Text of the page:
Although primarily known for her singular novel Nightwood, Djuna Barnes wrote in many genres throughout her long life. She initially earned her living in New York City as a freelance reporter and theater critic, publishing articles in the Brooklyn Daily Eagle, New York Morning Telegraph, Vanity Fair, The New Yorker, New York Press, The Dial, and other periodicals. Her artistic skills showed in her drawings, some of which appeared as early as 1915 in The Book of Repulsive Women, her first published chapbook. Her artwork also appeared as illustrations for Ladies Almanack, a roman à clef about lesbian circles in Paris, a book she cleverly structured in the format of an almanac. Another collection of her drawings was published in 1995 as Poe’s Mother: Selected Drawings of Djuna Barnes. Her first collection of short stories, A Book (1923), was reissued as A Night Among the Horses in 1928 with a number of additional stories.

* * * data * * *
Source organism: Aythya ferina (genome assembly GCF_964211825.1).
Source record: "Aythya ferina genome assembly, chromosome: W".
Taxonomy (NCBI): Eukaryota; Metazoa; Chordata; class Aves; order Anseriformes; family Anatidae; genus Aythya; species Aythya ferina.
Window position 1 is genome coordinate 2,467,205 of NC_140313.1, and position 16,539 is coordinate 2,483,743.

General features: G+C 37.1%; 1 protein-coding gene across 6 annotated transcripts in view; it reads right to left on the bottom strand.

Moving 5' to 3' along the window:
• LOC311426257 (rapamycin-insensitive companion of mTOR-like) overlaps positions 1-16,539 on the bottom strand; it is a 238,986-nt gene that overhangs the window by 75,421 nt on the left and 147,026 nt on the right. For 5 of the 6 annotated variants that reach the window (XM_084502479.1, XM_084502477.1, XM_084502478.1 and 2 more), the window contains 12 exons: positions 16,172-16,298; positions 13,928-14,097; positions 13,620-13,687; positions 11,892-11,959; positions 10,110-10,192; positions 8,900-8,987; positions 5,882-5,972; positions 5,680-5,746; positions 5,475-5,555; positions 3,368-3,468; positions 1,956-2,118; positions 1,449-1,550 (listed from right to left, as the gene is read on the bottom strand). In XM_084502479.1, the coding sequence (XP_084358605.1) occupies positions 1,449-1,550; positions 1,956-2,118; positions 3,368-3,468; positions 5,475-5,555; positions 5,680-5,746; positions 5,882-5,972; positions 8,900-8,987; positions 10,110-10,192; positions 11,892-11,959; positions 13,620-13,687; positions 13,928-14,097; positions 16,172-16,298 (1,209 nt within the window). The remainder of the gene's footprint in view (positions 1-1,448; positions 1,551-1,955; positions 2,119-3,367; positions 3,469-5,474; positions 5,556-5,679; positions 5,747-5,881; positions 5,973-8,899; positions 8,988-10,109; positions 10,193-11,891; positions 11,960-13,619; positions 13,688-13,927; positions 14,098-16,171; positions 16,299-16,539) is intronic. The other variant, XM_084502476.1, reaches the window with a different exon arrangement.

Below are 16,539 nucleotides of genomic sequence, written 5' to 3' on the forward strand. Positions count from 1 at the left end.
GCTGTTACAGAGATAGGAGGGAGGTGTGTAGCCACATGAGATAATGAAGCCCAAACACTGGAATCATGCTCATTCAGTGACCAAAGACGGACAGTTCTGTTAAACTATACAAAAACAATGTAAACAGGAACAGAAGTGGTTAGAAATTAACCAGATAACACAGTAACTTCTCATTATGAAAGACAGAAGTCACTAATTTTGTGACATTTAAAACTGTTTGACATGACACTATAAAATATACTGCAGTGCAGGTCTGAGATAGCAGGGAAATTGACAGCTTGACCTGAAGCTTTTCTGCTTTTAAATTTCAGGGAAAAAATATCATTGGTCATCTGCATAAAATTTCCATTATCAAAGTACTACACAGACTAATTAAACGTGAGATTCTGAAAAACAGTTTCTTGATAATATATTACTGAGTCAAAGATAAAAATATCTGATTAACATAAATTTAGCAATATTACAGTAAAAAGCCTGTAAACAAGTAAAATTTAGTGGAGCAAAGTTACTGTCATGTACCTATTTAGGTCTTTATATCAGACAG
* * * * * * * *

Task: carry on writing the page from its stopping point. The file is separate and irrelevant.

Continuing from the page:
Barnes also was a dramatist. Her one-act plays were performed at the Provincetown Playhouse in Greenwich Village, New York City. She wrote and rewrote the full-length verse drama, The Antiphon, over a twenty-year period before poet T. S. Eliot, in his position as a literary editor with publisher Faber and Faber, approved the manuscript for publication. The action of the play occurs in a fictional township in England during World War II, as family members from America reunite; family drama ensues. Their memories of love and aggression probably reflect Barnes’s own upbringing and family dynamics.
Barnes’s last book before she died was Creatures in an Alphabet (1982), a collection of short rhyming poems. Since her death in 1982, collections of her journalism, short fiction, poetry, short plays, previously published work, and manuscript selections have appeared, confirming her versatile talents in many literary and artistic forms.